A Writing tip from Leonard Kress
Poetry as Meditation
Estimated reading time: 3 minutes
For several years I have been working on a series of sestinas that embody certain important aspects of Buddhist mindfulness meditation. Each sestina—and I have written nearly 100 so far—is a timed and focused meditation, contingent upon time, place, and physical, mental and emotional states.
Duration, for example, translates to space—the 36 lines in each individual poem is the amount of time it takes to wander through those lines, just as a meditator might practice sitting or walking meditation for a specific time period. The lines of the poem, as they proceed, play out and represent the active workings of a restless mind (what Buddhists sometimes refer to as “monkey-mind”). These mental wanderings, however, must, at the end of the line, return to the poem’s focus—the repeated end word which is part of the sestina’s form. This refocusing is the poem’s version of returning concentration to the breath. And, as in meditation, the poem invariably struggles free and proceeds in its own distracted and digressive way—until the next repeated end-word. Thus, the process repeats throughout the six stanzas.
The varying end-words inherent in the sestina form keep the meditation fresh and alive and foreground the emphasis on process. There is no ruling consciousness in charge, no one fully manning the controls; there are only people, creatures, events, places, and sounds entering the field of the poem. Each poem embodies a way of working through both psychic and physical materials—memory, experience, pain, suffering, grief, joy, gratitude, enchantment…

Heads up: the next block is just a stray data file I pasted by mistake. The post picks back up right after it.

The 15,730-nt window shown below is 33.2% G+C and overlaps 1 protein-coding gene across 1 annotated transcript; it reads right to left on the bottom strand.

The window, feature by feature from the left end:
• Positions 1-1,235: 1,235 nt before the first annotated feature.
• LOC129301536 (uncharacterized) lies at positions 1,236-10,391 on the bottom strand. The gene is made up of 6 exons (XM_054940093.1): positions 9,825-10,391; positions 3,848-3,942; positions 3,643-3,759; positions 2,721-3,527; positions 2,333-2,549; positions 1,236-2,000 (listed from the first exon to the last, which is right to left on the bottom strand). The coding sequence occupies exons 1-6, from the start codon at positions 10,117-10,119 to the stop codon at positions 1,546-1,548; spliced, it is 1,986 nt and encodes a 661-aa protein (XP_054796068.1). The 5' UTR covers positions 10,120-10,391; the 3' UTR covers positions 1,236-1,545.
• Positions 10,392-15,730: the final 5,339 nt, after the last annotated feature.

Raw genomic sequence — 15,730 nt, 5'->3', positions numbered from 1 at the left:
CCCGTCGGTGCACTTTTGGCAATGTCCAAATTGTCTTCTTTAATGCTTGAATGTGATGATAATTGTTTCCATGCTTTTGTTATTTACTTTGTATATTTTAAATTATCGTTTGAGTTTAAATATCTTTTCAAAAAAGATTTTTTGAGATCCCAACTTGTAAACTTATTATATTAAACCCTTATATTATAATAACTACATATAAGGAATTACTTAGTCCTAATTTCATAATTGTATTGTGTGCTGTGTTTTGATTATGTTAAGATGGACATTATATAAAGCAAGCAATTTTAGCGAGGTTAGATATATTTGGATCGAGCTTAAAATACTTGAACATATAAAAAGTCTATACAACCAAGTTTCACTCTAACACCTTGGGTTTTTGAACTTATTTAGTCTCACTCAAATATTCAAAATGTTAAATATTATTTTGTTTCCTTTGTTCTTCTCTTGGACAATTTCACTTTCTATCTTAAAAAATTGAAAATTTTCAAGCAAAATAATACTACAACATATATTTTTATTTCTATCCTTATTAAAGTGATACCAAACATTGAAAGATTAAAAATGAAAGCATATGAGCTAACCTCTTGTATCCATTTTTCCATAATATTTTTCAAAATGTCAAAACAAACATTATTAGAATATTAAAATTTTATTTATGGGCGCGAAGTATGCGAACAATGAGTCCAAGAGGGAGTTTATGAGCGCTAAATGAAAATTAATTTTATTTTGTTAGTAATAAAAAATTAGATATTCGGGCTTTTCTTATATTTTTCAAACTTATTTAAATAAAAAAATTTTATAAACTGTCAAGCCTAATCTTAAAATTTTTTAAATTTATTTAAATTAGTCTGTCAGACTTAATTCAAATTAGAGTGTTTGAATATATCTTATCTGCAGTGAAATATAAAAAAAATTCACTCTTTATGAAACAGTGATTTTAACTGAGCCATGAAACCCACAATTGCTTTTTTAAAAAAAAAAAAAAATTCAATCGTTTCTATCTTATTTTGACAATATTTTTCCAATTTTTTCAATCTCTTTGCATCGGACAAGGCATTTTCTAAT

I suggest you, too, begin to treat your poetry as meditation. For a given time, allow yourself the wanderings. Begin your writing with the intention of allowing it to progress chaotically, and with the knowledge that it will—meanderings in tow—return to a focus. In this way, your listless mind will have a chance at making a creative mirror of itself in verse.
Leonard Kress has published poetry, translations, non-fiction, and fiction in the Missouri Review, Massachusetts Review, Iowa Review, American Poetry Review, Harvard Review, and others. Among his collections are The Orpheus Complex, Walk Like Bo Diddley, Living in the Candy Store and Other Poems, and his new verse translation of the Polish Romantic epic, Pan Tadeusz by Adam Mickiewicz. Craniotomy Sestinas appeared in 2021. He has received multiple grants from the Pennsylvania Council on the Arts and the Ohio Arts Council. Kress currently lives in Blackwood, NJ, and teaches at Temple University.
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